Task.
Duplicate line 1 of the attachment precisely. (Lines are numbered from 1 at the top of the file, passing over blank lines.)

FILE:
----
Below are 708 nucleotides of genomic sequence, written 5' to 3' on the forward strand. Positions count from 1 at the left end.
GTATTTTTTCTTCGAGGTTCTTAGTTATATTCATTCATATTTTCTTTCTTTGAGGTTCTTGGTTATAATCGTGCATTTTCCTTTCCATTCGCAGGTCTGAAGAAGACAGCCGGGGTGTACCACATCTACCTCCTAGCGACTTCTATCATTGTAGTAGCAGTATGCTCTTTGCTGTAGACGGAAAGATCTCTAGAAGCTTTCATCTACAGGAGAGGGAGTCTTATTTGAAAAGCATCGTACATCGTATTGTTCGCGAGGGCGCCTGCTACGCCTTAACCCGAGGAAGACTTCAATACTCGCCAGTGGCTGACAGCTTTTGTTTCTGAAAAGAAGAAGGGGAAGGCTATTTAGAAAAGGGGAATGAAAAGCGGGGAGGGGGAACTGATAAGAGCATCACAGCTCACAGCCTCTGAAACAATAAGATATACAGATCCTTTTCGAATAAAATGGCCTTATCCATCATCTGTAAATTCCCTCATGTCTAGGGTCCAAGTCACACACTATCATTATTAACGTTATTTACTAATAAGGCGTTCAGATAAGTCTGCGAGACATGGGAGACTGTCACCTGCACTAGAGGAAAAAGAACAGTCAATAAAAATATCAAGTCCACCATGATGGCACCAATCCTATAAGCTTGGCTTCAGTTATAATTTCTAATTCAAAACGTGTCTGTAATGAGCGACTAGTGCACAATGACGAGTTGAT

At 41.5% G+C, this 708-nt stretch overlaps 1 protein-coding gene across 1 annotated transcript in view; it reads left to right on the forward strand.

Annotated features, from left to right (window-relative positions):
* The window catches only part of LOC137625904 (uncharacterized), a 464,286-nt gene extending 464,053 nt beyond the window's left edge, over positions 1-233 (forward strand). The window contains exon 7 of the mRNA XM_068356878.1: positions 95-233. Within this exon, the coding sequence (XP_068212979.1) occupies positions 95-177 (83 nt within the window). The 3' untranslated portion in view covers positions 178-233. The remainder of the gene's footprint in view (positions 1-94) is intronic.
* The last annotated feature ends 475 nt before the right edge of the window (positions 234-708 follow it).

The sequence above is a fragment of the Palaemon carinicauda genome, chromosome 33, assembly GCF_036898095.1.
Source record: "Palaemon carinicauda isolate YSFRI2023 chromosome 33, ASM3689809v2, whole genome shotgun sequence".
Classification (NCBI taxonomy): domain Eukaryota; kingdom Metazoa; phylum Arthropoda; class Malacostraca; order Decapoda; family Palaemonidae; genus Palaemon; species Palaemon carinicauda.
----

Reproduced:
Below are 708 nucleotides of genomic sequence, written 5' to 3' on the forward strand. Positions count from 1 at the left end.